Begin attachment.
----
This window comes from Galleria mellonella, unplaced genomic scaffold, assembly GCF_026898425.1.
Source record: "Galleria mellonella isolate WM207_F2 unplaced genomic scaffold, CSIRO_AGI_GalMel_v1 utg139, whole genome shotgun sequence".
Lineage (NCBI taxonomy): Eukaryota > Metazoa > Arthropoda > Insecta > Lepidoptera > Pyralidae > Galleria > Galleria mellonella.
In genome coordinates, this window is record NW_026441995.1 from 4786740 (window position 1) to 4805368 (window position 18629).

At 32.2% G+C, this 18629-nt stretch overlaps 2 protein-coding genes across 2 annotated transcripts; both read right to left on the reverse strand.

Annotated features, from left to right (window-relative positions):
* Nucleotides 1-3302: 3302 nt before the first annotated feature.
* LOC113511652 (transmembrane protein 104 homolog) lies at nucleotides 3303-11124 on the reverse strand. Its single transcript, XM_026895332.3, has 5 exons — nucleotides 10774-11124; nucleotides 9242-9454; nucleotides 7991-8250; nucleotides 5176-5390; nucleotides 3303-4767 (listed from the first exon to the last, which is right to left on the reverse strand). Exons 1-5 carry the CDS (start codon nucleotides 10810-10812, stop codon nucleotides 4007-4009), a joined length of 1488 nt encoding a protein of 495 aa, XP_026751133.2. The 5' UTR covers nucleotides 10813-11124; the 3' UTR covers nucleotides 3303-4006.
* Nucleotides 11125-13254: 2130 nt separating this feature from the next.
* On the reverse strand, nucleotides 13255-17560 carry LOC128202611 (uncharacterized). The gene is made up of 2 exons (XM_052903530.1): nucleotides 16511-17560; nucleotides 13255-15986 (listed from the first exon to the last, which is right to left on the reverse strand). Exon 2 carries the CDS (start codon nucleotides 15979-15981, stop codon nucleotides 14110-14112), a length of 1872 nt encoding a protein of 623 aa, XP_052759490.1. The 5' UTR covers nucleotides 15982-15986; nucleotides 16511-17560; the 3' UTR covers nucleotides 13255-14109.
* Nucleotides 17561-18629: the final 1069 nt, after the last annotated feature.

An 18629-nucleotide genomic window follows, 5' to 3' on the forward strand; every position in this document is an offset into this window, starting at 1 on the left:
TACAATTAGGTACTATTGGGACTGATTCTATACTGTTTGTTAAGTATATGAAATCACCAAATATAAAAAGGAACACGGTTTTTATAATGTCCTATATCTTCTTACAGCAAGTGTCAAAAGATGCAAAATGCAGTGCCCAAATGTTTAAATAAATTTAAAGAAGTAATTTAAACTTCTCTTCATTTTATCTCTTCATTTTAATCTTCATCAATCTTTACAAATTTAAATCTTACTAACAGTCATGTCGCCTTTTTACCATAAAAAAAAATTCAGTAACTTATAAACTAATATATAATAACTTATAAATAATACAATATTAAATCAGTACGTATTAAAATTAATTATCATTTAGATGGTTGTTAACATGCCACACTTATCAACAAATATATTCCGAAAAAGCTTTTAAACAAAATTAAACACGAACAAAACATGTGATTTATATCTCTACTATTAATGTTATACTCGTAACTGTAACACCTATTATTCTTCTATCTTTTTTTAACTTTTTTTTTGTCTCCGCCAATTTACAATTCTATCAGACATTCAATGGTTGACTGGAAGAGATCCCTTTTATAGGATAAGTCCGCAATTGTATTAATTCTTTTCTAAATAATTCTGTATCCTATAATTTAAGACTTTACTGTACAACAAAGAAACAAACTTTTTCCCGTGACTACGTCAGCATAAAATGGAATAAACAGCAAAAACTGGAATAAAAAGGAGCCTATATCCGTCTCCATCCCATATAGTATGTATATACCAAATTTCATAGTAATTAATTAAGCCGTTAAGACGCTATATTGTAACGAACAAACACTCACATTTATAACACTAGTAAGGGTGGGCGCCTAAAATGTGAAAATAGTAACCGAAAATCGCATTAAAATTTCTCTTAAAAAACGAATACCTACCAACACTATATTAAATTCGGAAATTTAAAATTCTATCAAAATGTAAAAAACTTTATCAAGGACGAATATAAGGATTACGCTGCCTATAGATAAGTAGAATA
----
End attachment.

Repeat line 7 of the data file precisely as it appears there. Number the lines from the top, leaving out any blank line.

* Nucleotides 1-3302: 3302 nt before the first annotated feature.